The session continued with a High-Level Strategic Dialogue on ICTs for Advancing the Implementation of SDGs: Cross-Sectoral Engagement, Linkages and Implementation. Nsengimana, as Chair of the WSIS Forum, started the dialogue by asking Mr Brahima Sanou (Director, Telecommunication Development Bureau, ITU) what his expectations were in relation to the 2017 World Development Conference to be held in Buenos Aires on 9-20 October 2017. Sanou responded that this was going to be the first UN Agency meeting at that level since the SDGs were adopted. He emphasised that ICTs are not about technology and technical issues. ICTs are there to support the SDGs; ICTs are for people and it is important that all people have access to their potential services.

Mr Boris Koprivnikar (Deputy Prime Minister, Minister for Public Administration and Chief Digital Officer of the Government, Slovenia) explained that although Slovenian public administration has communication tools, the technology supporting their systems is not fast enough. From the experience he has gained, it is his opinion that government informatics should be centralised so that they could be more easily interlinked and interconnected.

Mr Oscar Aguad (Minister, Ministry of Communications, Argentina) was very appreciative of the fact that the ITU choose Buenos Aires as the venue for the World Conference. He acknowledged that Argentina is an emerging country, and that many people fall between the digital gaps. The government is striving to reduce the digital divide and is taking an interest in how they can address marginalised communities. Argentina has a 30% poverty rate, and the government recognises the importance of education and ensuring that their children are prepared for integration into the digital world of the 21st century. The challenge for Argentina is to show the world that they want to be part of the global society.

Mr Manoj Sinha (Minister of State for Communications (Independent Charge), India) described India as the world’s largest and most vibrant economy which had made remarkable transformations in all walks of life. ICT has been successfully leveraged and incorporated into all sectors of the economy. The Prime Minister has identified ICT as an enabler for social and economic development. Digital platforms are being introduced across government services by an improved online infrastructure to build a truly knowledge-based society.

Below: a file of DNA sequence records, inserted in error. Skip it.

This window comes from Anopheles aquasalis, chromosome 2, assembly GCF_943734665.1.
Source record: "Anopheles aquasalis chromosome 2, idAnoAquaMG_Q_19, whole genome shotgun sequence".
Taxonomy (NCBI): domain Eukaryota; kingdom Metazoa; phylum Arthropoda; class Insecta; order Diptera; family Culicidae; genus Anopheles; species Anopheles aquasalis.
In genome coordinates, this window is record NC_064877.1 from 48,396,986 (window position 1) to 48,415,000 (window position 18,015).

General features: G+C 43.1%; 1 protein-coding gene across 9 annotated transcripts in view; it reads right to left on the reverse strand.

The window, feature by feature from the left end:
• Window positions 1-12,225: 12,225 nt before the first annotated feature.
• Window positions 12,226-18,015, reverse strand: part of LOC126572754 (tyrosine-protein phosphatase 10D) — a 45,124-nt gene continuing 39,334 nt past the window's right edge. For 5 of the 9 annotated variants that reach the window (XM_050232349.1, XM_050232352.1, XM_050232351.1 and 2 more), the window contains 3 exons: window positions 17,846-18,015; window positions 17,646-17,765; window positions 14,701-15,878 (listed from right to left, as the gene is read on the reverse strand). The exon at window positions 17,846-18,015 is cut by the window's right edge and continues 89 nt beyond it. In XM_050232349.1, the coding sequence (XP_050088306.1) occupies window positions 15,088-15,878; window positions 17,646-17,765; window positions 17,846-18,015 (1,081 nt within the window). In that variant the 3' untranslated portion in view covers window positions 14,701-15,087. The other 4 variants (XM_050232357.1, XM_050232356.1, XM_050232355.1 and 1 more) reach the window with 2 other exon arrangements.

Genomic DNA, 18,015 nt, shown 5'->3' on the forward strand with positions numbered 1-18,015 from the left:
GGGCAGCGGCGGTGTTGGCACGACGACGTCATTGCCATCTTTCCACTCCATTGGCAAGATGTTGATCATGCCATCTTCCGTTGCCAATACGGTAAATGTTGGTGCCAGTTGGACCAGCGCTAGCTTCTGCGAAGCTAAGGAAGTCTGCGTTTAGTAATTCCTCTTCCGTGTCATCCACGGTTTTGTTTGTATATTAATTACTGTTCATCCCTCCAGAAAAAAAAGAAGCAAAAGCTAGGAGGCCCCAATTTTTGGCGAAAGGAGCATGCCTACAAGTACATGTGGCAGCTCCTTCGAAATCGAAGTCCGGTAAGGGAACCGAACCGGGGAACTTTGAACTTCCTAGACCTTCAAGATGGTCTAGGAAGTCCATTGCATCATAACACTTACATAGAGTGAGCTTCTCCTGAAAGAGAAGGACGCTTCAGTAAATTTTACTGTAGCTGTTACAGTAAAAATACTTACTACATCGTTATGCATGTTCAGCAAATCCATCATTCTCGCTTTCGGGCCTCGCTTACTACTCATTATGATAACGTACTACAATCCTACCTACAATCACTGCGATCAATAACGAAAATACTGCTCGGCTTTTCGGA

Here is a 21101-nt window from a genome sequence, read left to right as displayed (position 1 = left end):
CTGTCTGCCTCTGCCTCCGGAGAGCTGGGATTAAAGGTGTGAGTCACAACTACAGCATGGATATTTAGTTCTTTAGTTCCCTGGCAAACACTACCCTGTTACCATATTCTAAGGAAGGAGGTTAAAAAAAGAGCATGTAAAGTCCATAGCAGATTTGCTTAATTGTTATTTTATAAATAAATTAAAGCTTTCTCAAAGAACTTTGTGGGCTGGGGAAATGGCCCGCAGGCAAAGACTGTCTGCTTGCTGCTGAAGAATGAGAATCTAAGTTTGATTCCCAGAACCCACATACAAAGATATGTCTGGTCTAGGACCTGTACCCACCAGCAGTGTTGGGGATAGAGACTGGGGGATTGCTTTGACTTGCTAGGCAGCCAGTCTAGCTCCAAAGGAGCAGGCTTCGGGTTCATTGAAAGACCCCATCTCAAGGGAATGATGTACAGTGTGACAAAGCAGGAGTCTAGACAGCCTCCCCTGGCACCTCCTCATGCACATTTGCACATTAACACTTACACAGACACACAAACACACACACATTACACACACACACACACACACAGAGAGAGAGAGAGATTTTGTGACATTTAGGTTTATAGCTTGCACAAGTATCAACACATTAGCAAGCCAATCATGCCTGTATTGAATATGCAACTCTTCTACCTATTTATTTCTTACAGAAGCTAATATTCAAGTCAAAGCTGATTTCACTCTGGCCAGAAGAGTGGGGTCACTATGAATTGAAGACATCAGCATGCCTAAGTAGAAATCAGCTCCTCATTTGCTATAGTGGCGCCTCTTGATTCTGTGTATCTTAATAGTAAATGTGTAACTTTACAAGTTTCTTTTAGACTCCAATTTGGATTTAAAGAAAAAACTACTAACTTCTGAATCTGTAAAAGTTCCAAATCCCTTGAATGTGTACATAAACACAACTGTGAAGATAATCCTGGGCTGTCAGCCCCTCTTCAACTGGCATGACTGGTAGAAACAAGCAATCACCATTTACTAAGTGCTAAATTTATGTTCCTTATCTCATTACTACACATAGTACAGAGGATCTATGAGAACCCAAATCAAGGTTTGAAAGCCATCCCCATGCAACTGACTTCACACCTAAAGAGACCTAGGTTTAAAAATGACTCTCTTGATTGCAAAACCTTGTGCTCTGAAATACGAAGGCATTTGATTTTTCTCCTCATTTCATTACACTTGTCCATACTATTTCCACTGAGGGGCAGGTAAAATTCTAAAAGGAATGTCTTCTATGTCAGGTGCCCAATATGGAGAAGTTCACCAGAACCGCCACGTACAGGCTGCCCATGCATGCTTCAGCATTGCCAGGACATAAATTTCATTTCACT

According to Mr Habib Dabbabi (Secretary of State in charge of Digital Economy, Ministry of ICT & Digital Economy, Tunisia) Tunisia is encouraging emerging markets to address the challenge of innovation and cultural diversification. Their national plan is based on four pillars: (1) infrastructure for 100% connectivity; (2) digital transformation, in order to combat corruption and to increase foreign investment; (3) ‘Smart Tunisia’ to attract investors to absorb the unemployment of their students; and (4) e-Business to boost the start-up ecosystem to meet the needs of their young people. They plan to market this pillar as ‘Start-up Africa’, an incubator project not only for Tunisia, but also for the continent.

Mr Idris Isayev (Deputy Minister of Labour and Social Protection of Population, Azerbaijan) described how Azerbaijan has adopted 12 strategic road-maps to include short, middle, and long-term tasks for the development of their country. This includes creating a new infrastructure for development in all sectors, and new possibilities for the implementation of SDGs.

Dr Fatima Denton (Director, Special Initiatives Division, United Nations Economic Commission for Africa (UNECA)) summarised some of the previous interventions. In particular, the importance of what ICTs can do for people, rather than focusing on the technology alone. The technological ecosystem is advancing very quickly, but it is important that no-one is left behind. She focused on the predictive potential of ICTs for families when it comes to making decisions about what crops to plant, and how weather conditions might affect growth and production. Geographic Positioning Systems (GPS) were being used to monitor deforestation in Malawi. The Ocean Conference in New York made use of satellite monitoring, the use of global data and weather patterns, to support mitigation measures. She emphasised the value of greening our industrialisation. Future prosperity in a digital economy lies in incorporating technology innovations within a green infrastructure.

At the end of the opening session, the winners of the WSIS Prizes were announced.

by Maureen Hilyard